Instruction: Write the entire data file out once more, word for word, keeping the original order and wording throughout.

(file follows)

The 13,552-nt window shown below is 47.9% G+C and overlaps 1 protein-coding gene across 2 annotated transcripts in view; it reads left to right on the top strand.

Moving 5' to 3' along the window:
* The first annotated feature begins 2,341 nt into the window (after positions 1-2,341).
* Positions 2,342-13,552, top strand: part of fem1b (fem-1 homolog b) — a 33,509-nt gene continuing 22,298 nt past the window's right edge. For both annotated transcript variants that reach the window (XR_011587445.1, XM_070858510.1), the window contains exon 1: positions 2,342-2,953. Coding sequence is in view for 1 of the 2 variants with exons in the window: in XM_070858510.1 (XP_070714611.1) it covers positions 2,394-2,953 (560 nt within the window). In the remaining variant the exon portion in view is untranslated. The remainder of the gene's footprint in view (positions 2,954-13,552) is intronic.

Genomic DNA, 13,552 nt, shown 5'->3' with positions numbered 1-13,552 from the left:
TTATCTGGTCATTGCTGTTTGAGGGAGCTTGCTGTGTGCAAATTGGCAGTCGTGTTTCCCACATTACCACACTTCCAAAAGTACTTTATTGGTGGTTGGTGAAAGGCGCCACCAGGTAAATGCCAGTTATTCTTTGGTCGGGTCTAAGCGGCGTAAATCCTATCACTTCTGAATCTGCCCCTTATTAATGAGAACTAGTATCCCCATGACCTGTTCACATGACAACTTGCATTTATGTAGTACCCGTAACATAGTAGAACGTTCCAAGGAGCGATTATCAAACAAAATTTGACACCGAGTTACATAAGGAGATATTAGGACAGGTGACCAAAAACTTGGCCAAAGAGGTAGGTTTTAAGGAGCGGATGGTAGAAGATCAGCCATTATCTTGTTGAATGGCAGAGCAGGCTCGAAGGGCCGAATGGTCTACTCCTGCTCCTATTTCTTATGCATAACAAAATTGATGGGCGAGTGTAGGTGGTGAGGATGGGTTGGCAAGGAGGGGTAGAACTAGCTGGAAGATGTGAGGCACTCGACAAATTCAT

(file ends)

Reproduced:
The 13,552-nt window shown below is 47.9% G+C and overlaps 1 protein-coding gene across 2 annotated transcripts in view; it reads left to right on the top strand.

Moving 5' to 3' along the window:
* The first annotated feature begins 2,341 nt into the window (after positions 1-2,341).
* Positions 2,342-13,552, top strand: part of fem1b (fem-1 homolog b) — a 33,509-nt gene continuing 22,298 nt past the window's right edge. For both annotated transcript variants that reach the window (XR_011587445.1, XM_070858510.1), the window contains exon 1: positions 2,342-2,953. Coding sequence is in view for 1 of the 2 variants with exons in the window: in XM_070858510.1 (XP_070714611.1) it covers positions 2,394-2,953 (560 nt within the window). In the remaining variant the exon portion in view is untranslated. The remainder of the gene's footprint in view (positions 2,954-13,552) is intronic.

Genomic DNA, 13,552 nt, shown 5'->3' with positions numbered 1-13,552 from the left:
TTATCTGGTCATTGCTGTTTGAGGGAGCTTGCTGTGTGCAAATTGGCAGTCGTGTTTCCCACATTACCACACTTCCAAAAGTACTTTATTGGTGGTTGGTGAAAGGCGCCACCAGGTAAATGCCAGTTATTCTTTGGTCGGGTCTAAGCGGCGTAAATCCTATCACTTCTGAATCTGCCCCTTATTAATGAGAACTAGTATCCCCATGACCTGTTCACATGACAACTTGCATTTATGTAGTACCCGTAACATAGTAGAACGTTCCAAGGAGCGATTATCAAACAAAATTTGACACCGAGTTACATAAGGAGATATTAGGACAGGTGACCAAAAACTTGGCCAAAGAGGTAGGTTTTAAGGAGCGGATGGTAGAAGATCAGCCATTATCTTGTTGAATGGCAGAGCAGGCTCGAAGGGCCGAATGGTCTACTCCTGCTCCTATTTCTTATGCATAACAAAATTGATGGGCGAGTGTAGGTGGTGAGGATGGGTTGGCAAGGAGGGGTAGAACTAGCTGGAAGATGTGAGGCACTCGACAAATTCAT